This week in renewable energy: 10/18/13

Every Friday, Community Renewable Energy shares important clean energy developments– and some that are just plain cool.

Here’s what we were reading this week.

Bright ideas

  • Community solar power: environmentally soundAnalysis indicates that Colorado’s pro-renewables policy is paying off in a big way. In about six years, solar power has added over $1.4 billion to the state’s economy and created over 10,000 full-time jobs. (Denver Business Journal)
  • Solar power continues to become more and more mainstream. In fact, within the year, IKEA plans to sell do-it-yourself solar panels in the UK. (Washington Post)

Green policy in the Midwest

  •  Midwest Energy News fact-checks criticism of Ohio’s renewable energy mandate. The mandate would require the state’s utilities to derive 1/4 of electricity from alternative sources, with fifty percent of the energy produced in Ohio.
  • Michigan’s green power financing program, PACE, is enjoying rapid expansion. (Midwest Energy News)
  • Minnesota-based Xcel is planning on adding four wind farms throughout the northern Midwest region. (Star Tribune)

Community solar

Rob Hopkins discusses the shared power movement in the UK.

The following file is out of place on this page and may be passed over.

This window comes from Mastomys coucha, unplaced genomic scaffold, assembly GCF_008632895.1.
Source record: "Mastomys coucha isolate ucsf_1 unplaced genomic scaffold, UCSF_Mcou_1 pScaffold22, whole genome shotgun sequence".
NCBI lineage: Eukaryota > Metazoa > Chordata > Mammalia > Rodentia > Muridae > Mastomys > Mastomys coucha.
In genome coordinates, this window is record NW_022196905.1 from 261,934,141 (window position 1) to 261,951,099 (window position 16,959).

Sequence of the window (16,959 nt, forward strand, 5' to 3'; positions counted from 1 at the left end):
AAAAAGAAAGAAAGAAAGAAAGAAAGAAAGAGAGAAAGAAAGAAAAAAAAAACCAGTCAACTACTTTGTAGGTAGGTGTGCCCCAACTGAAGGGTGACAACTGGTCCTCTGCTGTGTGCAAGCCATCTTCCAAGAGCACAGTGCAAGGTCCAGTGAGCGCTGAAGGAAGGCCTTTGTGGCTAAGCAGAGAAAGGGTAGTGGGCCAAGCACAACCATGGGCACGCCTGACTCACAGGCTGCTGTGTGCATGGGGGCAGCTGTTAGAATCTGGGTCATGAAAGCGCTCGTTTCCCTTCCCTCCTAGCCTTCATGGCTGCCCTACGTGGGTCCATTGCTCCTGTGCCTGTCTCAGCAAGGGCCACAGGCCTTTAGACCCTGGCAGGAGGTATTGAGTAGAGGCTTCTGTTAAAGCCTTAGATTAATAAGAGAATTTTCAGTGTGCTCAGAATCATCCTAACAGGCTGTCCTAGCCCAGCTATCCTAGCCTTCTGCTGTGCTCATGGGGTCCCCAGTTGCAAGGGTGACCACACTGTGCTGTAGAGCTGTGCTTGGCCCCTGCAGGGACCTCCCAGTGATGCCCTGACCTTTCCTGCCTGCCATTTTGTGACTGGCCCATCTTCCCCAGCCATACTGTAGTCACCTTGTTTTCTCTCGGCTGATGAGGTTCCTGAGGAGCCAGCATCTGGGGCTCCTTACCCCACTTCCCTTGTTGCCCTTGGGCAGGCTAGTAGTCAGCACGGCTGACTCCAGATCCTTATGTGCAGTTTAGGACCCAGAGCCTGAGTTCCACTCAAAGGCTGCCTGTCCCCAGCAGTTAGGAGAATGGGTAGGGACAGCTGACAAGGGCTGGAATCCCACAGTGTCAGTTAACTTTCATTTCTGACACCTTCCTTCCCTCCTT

Global progress

  • Hands on a globe The UK is benefiting from embracing clean energy. (The Guardian)
  • Kenya is using solar power panels to help deliver computers to 130 schools. (IDG)
  • The Conversation delves into the promise of solar power for Africa. From the article:

A key aim was not just to electrify but to invigorate rural communities and village centres by providing a means to support self-governance, finance and entrepreneurship. The Kitonyoni village market solar project established in Makueni County, southeast Kenya, involved setting up a community-based, energy supply co-operative. This would operate an electricity mini-grid to distribute solar powered electricity. The mini-grid was designed to supply power to all buildings in the village centre, including shops, cafes, schools, health centres, and churches.

What do you think was the most important renewable energy story this week? Share your insights and thoughts below or by email.

For news about sustainable community and economic development, visit Praxia Partners’ blog.

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